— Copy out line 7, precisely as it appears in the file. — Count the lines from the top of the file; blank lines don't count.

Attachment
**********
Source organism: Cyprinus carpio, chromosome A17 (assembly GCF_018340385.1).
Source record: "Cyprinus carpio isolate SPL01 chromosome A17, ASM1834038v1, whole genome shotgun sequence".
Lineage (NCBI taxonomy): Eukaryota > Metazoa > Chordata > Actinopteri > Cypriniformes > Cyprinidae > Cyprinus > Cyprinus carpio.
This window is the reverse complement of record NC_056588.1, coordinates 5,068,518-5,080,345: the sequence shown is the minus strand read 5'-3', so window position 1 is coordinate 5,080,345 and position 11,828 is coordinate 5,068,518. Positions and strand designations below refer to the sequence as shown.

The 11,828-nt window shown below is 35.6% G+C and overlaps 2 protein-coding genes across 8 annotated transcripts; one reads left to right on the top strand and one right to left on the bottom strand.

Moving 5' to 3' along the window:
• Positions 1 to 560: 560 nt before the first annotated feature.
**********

• Positions 1 to 560: 560 nt before the first annotated feature.